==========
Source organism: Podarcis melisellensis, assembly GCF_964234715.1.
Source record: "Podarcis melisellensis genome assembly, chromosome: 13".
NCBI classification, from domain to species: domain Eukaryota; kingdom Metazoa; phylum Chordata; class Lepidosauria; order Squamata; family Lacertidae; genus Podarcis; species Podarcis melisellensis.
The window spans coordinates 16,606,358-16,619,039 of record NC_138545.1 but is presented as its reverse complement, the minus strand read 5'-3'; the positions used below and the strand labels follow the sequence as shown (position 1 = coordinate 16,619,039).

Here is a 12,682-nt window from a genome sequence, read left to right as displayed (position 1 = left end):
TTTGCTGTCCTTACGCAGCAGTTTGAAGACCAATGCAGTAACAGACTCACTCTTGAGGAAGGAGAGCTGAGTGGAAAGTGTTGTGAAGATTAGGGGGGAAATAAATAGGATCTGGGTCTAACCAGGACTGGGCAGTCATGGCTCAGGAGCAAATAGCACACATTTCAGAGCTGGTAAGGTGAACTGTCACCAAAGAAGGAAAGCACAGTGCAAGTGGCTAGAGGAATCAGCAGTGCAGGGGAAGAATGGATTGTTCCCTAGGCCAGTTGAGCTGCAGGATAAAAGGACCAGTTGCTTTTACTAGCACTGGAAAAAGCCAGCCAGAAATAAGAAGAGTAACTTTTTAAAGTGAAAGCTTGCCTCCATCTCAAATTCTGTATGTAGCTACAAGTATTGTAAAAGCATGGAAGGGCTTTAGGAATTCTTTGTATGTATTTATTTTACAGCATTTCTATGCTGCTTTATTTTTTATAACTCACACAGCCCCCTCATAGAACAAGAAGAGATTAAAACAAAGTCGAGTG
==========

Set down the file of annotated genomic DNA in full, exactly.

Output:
Source organism: Podarcis melisellensis, assembly GCF_964234715.1.
Source record: "Podarcis melisellensis genome assembly, chromosome: 13".
NCBI classification, from domain to species: domain Eukaryota; kingdom Metazoa; phylum Chordata; class Lepidosauria; order Squamata; family Lacertidae; genus Podarcis; species Podarcis melisellensis.
The window spans coordinates 16,606,358-16,619,039 of record NC_138545.1 but is presented as its reverse complement, the minus strand read 5'-3'; the positions used below and the strand labels follow the sequence as shown (position 1 = coordinate 16,619,039).

Here is a 12,682-nt window from a genome sequence, read left to right as displayed (position 1 = left end):
TTTGCTGTCCTTACGCAGCAGTTTGAAGACCAATGCAGTAACAGACTCACTCTTGAGGAAGGAGAGCTGAGTGGAAAGTGTTGTGAAGATTAGGGGGGAAATAAATAGGATCTGGGTCTAACCAGGACTGGGCAGTCATGGCTCAGGAGCAAATAGCACACATTTCAGAGCTGGTAAGGTGAACTGTCACCAAAGAAGGAAAGCACAGTGCAAGTGGCTAGAGGAATCAGCAGTGCAGGGGAAGAATGGATTGTTCCCTAGGCCAGTTGAGCTGCAGGATAAAAGGACCAGTTGCTTTTACTAGCACTGGAAAAAGCCAGCCAGAAATAAGAAGAGTAACTTTTTAAAGTGAAAGCTTGCCTCCATCTCAAATTCTGTATGTAGCTACAAGTATTGTAAAAGCATGGAAGGGCTTTAGGAATTCTTTGTATGTATTTATTTTACAGCATTTCTATGCTGCTTTATTTTTTATAACTCACACAGCCCCCTCATAGAACAAGAAGAGATTAAAACAAAGTCGAGTG